Poland Spring Gin

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Gin Flavor Visualization for A “Moses” shaped, vintage Poland Spring Gin bottle

You may be surprised to learn that there is a Poland Spring brand of gin*. But collectors aren’t.

Poland Spring Gin, Poland Spring Sloe Gin, Poland Spring Vodka and yes— water too, were all produced by a Poland Spring area hotel starting in the late 19th century. These co-called Moses bottles are shaped like a bearded man, and are so sought after by collectors, that entire guides have been published to help people determine which are the rarest and most valuable.  You can find such bottles on Ebay, priced in accordance of their rarity.

Poland Spring as a brand of gin dates back to the days immediately following prohibition.  The Moses bottles haven’t been produced for some time; however, their popularity endures, especially in New England where they were once common.

The gin is a plastic jug style gin, that says “London Dry Gin” distilled from 100% grain neutral spirits and bottled at 40% ABV.

Tasting Notes

Poland Spring Gin’s nose has a bit of ethanol and barbershop aroma on the nose. There’s a slight hint of sweetish smelling green juniper cast amidst a hazy, slightly musty aroma.

The palate is slightly acrid, especially at first. Intensely bitter, Poland Spring Gin has an apothecary-type flavor. Tell-tale note of green and slightly pine-forward juniper hits mid-palate, before fading quickly into a slight hint of cinnamon and spice.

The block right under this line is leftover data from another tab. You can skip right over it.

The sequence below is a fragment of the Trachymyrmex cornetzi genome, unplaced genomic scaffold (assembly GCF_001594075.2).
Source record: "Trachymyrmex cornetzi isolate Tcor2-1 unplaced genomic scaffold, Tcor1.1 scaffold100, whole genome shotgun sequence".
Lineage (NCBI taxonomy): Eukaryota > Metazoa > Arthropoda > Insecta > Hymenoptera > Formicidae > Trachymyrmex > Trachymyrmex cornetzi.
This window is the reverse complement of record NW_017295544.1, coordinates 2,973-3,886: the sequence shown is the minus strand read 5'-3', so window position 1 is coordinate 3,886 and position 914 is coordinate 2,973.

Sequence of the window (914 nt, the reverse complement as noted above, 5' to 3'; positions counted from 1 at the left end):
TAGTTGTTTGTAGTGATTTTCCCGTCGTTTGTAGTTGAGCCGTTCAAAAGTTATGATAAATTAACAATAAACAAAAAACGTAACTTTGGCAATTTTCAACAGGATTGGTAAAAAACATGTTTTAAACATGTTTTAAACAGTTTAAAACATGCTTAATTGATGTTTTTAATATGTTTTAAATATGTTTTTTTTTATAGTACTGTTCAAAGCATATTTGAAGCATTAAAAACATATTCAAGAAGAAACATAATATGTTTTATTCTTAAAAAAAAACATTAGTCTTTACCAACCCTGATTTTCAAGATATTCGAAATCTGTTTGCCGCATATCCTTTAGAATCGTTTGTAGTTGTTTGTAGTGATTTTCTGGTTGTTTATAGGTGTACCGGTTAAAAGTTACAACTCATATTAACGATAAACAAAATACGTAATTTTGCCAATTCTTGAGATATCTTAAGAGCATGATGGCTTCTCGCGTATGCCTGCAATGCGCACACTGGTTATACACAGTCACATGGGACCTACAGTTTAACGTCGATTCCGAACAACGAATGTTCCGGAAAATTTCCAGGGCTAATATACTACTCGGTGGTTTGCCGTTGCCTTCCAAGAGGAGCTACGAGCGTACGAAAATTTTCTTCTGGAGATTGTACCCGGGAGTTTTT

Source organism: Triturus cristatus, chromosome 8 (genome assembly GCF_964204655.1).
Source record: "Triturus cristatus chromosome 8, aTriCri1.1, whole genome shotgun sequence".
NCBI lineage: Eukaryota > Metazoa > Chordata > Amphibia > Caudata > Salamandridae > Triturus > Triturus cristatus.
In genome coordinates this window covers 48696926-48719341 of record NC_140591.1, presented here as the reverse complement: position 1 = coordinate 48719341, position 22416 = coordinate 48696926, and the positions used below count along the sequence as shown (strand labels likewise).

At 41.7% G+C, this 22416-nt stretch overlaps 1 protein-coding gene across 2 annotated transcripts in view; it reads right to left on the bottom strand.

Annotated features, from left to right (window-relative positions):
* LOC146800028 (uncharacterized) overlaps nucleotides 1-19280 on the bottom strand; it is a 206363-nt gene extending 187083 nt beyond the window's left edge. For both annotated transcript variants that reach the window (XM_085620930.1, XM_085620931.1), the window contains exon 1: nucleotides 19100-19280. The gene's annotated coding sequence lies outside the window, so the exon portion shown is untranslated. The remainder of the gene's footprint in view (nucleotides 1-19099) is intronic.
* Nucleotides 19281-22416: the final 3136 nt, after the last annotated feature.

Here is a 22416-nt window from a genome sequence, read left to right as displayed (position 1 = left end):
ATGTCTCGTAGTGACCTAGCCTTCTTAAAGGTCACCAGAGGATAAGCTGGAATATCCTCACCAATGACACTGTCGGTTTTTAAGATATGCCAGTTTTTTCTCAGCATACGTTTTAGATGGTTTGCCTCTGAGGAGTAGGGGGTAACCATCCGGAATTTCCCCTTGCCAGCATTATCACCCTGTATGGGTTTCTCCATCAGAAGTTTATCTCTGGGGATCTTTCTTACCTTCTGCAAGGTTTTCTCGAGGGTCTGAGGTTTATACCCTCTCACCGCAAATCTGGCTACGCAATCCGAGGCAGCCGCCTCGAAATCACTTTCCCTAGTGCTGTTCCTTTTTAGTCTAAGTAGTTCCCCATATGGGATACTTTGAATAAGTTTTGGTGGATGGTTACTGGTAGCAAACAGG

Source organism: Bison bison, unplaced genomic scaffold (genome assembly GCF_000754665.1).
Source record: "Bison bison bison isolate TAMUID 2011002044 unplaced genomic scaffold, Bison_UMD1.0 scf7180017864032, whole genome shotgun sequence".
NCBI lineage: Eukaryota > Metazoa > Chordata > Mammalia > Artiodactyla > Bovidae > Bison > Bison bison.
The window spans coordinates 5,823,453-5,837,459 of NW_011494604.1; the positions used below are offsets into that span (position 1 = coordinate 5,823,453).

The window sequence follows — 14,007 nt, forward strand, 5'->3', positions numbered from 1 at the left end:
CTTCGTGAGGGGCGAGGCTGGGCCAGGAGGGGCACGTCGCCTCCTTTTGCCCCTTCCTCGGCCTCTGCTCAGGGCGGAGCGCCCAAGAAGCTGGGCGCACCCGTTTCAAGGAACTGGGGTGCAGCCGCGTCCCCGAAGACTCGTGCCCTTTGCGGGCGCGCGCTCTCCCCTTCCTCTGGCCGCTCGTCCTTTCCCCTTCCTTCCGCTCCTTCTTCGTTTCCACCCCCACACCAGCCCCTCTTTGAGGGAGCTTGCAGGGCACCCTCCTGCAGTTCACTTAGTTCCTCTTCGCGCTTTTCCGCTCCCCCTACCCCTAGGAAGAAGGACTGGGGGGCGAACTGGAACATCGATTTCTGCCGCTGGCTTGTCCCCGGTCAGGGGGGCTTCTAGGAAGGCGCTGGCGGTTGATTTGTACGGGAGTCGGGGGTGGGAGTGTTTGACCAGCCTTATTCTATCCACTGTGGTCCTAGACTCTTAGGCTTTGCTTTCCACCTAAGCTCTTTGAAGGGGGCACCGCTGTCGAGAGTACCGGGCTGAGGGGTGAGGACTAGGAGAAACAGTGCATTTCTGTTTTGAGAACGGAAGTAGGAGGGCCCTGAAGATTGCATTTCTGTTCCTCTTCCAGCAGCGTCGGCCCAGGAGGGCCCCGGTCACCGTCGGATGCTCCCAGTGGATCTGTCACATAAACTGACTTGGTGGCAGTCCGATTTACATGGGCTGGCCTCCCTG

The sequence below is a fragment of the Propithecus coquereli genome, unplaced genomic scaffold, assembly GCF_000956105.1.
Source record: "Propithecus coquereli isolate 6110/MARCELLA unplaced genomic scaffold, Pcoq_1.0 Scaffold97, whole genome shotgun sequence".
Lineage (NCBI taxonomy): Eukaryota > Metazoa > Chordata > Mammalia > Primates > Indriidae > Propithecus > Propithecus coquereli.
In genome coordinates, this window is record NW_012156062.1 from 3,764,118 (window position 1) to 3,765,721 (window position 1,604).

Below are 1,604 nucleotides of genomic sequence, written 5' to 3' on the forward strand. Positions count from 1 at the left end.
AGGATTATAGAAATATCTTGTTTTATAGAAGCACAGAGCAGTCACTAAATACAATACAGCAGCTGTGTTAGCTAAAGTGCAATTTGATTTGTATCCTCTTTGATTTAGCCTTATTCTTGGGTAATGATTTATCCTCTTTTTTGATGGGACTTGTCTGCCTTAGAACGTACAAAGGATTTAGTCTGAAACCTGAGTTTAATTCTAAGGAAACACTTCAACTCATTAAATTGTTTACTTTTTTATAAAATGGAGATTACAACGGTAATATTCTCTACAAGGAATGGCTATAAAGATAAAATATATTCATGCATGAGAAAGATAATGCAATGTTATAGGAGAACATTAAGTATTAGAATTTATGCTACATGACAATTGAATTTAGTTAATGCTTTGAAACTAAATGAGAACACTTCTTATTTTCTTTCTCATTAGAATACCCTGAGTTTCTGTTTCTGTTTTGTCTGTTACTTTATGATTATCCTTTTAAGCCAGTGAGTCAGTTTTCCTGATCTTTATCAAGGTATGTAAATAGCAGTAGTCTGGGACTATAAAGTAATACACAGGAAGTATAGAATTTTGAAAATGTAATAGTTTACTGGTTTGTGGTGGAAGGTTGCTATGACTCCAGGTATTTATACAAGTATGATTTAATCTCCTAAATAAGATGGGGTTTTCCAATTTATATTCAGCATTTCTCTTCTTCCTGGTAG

The finish is long, with bitter notes of inexpensive vodka, ethanol and rubbing alcohol.

The astringency and dryness you might expect from an inexpensive classic gin are certainly there; however, especially on its own— Poland Spring Gin is a bit rough.


Gins in bottles of this size tend to be designed for primarily mixed drinks. Poland Spring Gin fits the bill. Some of the bitterness is offset by the addition of Tonic Water, but it’s still a bitter Gin and Tonic. 

I’d suggest mixing Poland Spring Gin with dominant, bold, mixers. Gin and GingerGin and Juice, and Gin Sour (with sour mix), perhaps do their best to show the gin’s strongest assets. It can mix in scarce amounts (a 7:1 Gin Sour Mix for example) and still get you drunk with the flavor nearly entirely masked.

I think where it perhaps comes up short in the mixing category is that in order to completely mask some of the off notes, you have to mask it so much you can’t taste the juniper. And at that point, it makes it hard to recommend of vodka.


Poland Spring Gin is stereotypical of inexpensive gin. It’s rough on the palate, it lacks balance, and is otherwise disappointing even in its designed uses.

*Not the water company.

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